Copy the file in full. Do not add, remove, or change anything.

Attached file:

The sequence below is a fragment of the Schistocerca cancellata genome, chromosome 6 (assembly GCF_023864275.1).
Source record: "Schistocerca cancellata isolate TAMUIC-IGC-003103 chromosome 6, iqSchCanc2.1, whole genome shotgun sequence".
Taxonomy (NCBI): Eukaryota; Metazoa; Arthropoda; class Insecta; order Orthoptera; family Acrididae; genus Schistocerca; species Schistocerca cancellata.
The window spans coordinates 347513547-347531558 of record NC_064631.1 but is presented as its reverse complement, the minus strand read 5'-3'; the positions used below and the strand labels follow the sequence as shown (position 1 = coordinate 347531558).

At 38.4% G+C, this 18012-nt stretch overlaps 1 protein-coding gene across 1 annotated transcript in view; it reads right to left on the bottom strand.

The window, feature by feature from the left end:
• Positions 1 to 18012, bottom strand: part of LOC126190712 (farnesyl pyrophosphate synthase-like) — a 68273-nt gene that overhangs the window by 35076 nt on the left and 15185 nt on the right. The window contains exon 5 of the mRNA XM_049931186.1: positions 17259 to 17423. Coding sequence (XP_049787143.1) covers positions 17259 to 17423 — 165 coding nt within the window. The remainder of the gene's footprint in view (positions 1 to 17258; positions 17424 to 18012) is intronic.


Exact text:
The sequence below is a fragment of the Schistocerca cancellata genome, chromosome 6 (assembly GCF_023864275.1).
Source record: "Schistocerca cancellata isolate TAMUIC-IGC-003103 chromosome 6, iqSchCanc2.1, whole genome shotgun sequence".
Taxonomy (NCBI): Eukaryota; Metazoa; Arthropoda; class Insecta; order Orthoptera; family Acrididae; genus Schistocerca; species Schistocerca cancellata.
The window spans coordinates 347513547-347531558 of record NC_064631.1 but is presented as its reverse complement, the minus strand read 5'-3'; the positions used below and the strand labels follow the sequence as shown (position 1 = coordinate 347531558).

At 38.4% G+C, this 18012-nt stretch overlaps 1 protein-coding gene across 1 annotated transcript in view; it reads right to left on the bottom strand.

The window, feature by feature from the left end:
• Positions 1 to 18012, bottom strand: part of LOC126190712 (farnesyl pyrophosphate synthase-like) — a 68273-nt gene that overhangs the window by 35076 nt on the left and 15185 nt on the right. The window contains exon 5 of the mRNA XM_049931186.1: positions 17259 to 17423. Coding sequence (XP_049787143.1) covers positions 17259 to 17423 — 165 coding nt within the window. The remainder of the gene's footprint in view (positions 1 to 17258; positions 17424 to 18012) is intronic.